I said that I broke the re-addiction, yesterday, but that’s not quite true.
Indeed, I toughed out the increased hunger/craving as I had reported, but wasn’t 100% over it. I found a bag of potato chips left over from Superbowl Sunday, a week ago, and ate them with my dinner. I also had 3 pieces of See’s candy, offered to me by my husband. Without the re-addiction, I would have barely been tempted by either, and would not have had any. But, I did. Which means that I am still re-addicted, perhaps not fully. As a result of my indiscretions, instead of the 1000-1500 calories/day I had been eating, yesterday was a 1700 calorie day. The day before was only 1070 calories. But, 1700 calories is still low enough for me to lose weight, even if I ate that much daily, so what’s the big deal.
The big deal is that I woke hungry! The big deal is that I ate potato chips and candy when I told myself I wouldn’t– classic addiction and reminds me of when I quit smoking almost 40 years ago, crushing my cigarettes but then taking the first off-ramp off the freeway to buy a new pack. I’ve done the same with sweets and snacks, in the past. So, waking hungry, I would have eaten a larger breakfast and perpetuated the problem, but I didn’t. Instead, I had my usual mixed fruit, cottage cheese, and whey protein, in my usual quantities. I was still hungry when done, while normally this keeps me satiated until the evening mealtime. I am still hungry now!
So, clearly I am STILL re-addicted and didn’t quite break it. But, I will. Rather than succumbing to this craving, I know what doing so will do, so I refrain. I can tough it out because I know I will be over it shortly. My re-addiction resulted from NOT the once/week indulgence (if one is so inclined), but I thought I could nibble on the carbs WHILE I was re-addicted. Duh! That’s like having a cigarette while trying to quit smoking– it erodes the will and is akin to trying to put out a fire with a bucket of gasoline. It was a mistake and now I am paying the fiddler by being hungry all day. Well, I can distract myself and get through it, and I will. I am also a bit humbled by how easily it was to get re-addicted, how sneaky it was coming on, the intensity of the hunger/craving.
BTW, I use these two words almost interchangeably, because there is no way to separate out the two. Food addiction = craving = hunger. Once you break the addiction, and your true hunger is tamed and returned to “normal”, then you can think back and see that MOST of your hunger was craving. The reason for this is that when you eat refined carbohydrates, your blood sugar spikes, your brain says to the increased serotonin and dopamine, “Ah, this feels good– let’s do it again! MORE!”, your pancreas produces extra insulin to absorb the sugars, and a few hours later, your blood sugar plummets. The low blood sugar makes you feel hungry, but this is no “ordinary” low blood sugar, but a rapidly dropping one. This results in your hunger increasing to “famished” within minutes of onset, and “starving”, “ready to kill for food” soon thereafter. And, unless you have a steel willpower, most people will succumb to this intense hunger, eating the very foods that caused it, AND overeating them too, making the cycle repeat with even greater intensity the next day, and so on. And, this sort of conditioning results in your body anticipating another carb-rich meal the moment you begin eating, and it produces more insulin in a Pavlovian sort of response. This makes the person actually hungrier after they begin eating! This causes the person to eat faster because they feel starved, and the rapid eating causes over-eating, because of the lag between the filling of the stomach and the feeling of satiety, and makes the cycle repeat to the point to where the pancreas fails and diabetes sets in– not good.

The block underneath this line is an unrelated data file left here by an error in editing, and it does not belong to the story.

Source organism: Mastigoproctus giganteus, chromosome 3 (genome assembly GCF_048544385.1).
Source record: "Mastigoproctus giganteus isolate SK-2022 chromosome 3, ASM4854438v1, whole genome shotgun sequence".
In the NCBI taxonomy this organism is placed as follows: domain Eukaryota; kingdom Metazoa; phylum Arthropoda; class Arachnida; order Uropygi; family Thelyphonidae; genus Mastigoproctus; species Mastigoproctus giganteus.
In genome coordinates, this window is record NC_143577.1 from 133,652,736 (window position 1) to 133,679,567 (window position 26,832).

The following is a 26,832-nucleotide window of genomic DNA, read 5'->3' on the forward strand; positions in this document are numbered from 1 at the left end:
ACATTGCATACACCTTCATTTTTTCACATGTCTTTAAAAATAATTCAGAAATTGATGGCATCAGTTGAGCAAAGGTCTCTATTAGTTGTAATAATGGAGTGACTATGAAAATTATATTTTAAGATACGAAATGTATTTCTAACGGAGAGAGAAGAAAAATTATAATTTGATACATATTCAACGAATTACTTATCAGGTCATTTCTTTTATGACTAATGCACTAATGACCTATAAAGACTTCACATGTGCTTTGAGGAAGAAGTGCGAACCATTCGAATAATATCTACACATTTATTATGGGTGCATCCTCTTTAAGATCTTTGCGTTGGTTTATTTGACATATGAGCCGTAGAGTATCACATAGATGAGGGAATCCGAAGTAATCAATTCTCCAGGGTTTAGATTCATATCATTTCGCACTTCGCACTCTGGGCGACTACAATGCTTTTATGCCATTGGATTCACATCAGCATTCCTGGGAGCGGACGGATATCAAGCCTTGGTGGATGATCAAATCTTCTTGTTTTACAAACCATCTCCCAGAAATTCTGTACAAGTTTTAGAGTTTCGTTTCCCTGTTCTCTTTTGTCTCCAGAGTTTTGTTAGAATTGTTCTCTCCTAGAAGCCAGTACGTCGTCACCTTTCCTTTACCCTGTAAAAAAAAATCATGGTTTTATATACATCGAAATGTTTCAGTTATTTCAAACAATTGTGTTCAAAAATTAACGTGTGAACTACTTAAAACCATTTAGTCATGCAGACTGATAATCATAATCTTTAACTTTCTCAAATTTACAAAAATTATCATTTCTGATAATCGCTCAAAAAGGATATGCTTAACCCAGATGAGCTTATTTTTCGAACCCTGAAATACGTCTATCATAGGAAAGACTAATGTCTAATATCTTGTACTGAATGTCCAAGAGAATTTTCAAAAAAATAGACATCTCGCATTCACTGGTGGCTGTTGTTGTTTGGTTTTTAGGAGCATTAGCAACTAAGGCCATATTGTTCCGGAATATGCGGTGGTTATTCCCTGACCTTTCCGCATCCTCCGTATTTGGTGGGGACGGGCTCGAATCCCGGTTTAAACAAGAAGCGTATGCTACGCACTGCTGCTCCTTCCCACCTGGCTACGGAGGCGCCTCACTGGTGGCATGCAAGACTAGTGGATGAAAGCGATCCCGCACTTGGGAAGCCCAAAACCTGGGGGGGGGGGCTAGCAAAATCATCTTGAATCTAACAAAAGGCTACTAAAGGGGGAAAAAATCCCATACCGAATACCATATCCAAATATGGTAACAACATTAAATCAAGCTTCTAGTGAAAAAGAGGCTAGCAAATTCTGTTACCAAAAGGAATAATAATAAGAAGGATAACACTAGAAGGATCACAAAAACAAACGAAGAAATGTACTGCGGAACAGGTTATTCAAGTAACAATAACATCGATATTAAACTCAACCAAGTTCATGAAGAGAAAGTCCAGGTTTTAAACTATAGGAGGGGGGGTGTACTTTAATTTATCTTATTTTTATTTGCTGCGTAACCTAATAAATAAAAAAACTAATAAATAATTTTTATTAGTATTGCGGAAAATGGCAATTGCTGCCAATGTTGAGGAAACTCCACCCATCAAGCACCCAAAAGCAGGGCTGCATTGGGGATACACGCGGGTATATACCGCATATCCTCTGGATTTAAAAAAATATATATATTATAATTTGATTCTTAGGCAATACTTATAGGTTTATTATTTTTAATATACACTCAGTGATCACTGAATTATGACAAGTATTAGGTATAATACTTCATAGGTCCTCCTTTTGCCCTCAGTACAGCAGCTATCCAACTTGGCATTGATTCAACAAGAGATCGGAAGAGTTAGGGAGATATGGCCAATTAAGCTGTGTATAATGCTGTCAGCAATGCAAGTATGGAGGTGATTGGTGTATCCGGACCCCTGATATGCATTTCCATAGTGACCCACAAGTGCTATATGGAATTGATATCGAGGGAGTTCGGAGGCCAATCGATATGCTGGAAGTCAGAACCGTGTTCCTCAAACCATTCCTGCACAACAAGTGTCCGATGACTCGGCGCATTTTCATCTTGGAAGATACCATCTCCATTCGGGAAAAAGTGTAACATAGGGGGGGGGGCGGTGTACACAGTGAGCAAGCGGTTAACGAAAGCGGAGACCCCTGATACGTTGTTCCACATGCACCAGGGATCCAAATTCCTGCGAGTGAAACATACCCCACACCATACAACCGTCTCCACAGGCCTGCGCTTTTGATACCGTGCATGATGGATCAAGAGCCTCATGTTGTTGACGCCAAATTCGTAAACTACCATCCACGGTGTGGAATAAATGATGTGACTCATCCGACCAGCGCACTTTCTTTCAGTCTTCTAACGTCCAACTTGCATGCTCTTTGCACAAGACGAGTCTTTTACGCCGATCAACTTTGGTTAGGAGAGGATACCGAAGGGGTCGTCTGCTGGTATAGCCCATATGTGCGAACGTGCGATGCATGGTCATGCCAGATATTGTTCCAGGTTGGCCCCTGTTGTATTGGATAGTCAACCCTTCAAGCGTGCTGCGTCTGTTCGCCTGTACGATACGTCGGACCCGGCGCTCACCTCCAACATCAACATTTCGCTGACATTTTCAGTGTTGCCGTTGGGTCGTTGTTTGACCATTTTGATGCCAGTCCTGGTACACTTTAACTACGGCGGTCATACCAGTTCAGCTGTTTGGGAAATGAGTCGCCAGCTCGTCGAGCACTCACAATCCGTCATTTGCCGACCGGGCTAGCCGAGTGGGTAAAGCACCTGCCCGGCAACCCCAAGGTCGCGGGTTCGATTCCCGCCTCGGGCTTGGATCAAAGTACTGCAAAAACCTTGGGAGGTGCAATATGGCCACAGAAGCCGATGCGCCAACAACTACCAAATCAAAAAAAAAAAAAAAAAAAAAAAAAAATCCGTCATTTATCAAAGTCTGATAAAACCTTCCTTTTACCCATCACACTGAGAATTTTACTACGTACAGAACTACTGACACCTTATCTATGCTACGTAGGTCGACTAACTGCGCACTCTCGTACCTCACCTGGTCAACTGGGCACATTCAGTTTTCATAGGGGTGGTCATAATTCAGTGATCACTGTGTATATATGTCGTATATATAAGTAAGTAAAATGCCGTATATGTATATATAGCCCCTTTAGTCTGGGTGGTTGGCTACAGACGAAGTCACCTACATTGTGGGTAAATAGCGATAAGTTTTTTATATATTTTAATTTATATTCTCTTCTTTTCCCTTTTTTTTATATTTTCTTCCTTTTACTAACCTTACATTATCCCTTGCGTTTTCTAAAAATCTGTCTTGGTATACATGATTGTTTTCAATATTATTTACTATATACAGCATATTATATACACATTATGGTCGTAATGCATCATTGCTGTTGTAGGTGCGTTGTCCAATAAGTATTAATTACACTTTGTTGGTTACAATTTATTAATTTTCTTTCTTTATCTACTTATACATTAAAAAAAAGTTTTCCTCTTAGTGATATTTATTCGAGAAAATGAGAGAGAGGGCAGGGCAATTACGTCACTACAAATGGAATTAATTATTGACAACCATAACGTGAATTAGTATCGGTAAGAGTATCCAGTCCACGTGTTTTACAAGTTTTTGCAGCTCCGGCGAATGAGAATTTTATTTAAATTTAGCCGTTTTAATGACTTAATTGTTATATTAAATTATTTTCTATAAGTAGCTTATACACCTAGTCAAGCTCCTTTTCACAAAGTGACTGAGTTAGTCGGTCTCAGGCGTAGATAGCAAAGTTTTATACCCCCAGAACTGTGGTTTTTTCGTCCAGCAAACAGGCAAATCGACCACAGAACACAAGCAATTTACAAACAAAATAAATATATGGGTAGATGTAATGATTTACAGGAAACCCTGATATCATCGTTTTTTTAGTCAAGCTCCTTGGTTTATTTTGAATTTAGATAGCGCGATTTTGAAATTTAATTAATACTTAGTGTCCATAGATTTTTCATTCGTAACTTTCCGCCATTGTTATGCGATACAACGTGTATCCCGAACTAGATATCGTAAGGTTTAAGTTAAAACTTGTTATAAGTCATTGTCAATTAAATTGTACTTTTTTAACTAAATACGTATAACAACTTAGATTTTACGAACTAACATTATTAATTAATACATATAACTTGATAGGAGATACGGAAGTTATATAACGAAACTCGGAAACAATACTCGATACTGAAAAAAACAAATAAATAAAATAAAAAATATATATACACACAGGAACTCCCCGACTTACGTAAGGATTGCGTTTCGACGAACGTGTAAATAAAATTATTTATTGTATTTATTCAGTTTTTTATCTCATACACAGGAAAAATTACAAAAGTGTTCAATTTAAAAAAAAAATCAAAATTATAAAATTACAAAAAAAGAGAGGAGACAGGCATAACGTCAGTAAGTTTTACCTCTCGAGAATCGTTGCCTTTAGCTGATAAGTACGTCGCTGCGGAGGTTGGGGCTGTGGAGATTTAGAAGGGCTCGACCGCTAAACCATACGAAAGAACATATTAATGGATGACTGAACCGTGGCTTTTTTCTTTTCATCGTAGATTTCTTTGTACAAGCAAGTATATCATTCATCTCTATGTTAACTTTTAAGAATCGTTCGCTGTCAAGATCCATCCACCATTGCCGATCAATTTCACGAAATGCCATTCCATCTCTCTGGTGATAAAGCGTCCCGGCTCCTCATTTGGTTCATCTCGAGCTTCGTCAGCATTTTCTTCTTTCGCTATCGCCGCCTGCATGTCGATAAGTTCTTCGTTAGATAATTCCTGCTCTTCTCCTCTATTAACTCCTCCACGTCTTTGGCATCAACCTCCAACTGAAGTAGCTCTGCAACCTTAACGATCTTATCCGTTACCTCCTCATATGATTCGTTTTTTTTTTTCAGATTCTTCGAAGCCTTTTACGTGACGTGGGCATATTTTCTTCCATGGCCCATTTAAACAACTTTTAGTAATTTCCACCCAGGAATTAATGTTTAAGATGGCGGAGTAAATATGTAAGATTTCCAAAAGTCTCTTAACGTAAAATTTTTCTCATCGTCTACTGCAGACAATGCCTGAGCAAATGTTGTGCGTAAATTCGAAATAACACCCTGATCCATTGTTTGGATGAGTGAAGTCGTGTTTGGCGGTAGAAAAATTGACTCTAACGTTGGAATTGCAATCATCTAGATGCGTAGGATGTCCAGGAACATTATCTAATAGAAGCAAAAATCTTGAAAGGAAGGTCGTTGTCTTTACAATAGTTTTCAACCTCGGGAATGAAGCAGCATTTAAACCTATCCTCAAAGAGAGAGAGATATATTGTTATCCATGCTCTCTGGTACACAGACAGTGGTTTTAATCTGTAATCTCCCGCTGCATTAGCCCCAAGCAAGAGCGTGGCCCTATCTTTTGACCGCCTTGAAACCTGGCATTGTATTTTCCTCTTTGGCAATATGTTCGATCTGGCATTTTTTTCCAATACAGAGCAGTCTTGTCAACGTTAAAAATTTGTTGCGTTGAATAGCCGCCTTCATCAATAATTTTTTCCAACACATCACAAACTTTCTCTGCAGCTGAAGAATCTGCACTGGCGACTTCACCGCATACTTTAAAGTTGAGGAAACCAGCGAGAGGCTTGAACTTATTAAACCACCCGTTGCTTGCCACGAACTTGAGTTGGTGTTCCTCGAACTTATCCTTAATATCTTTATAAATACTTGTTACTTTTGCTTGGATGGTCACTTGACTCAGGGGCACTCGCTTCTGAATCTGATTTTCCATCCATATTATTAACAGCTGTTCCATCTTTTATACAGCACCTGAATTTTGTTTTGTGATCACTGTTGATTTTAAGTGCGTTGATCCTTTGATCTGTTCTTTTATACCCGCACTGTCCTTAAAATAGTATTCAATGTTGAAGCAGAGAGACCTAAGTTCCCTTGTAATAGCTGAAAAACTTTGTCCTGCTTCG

Contrast this with low-carb eating. Your body chemistry changes to better utilize fats, but converting them to ketones which are then converted to glucose for the cells. If you are overweight, you have an abundance of fat– fuel– food– energy. Your blood sugar does not spike as it does with refined carbohydrates, so the rate at which it falls is GREATLY reduced. Yes, you still get hungry, but it is a very mild hunger, without the craving that rides on top. As the blood sugar continues to fall, stored fat is metabolized which– to the body– is almost the same as eating a meal. Well, almost, but not quite. Energy is available, but not with all the vitamins and minerals that come from a sensible diet. So, you still get hungry but even if not eating for hours after its onset, your hunger will be only slightly increased. I often begin feeling hungry at 4 or 5 PM, and don’t eat until 7 or 8, but am only slightly hungrier at that point, making eating a sensible amount of food the norm, not the exception.
So, stay tuned. I WILL break this addiction completely before it takes over me again. And, I learned a good lesson. One can get away with the sugary snacks ONCE in a week, perhaps, but no more. Even once revives the craving a bit, but twice will do you in or make it MUCH tougher to get back on track. So, if ya gotta eat sugar/flour and other refined carbs, do it less frequently than once/week or you will be constantly fighting feeling hungry and the craving for food.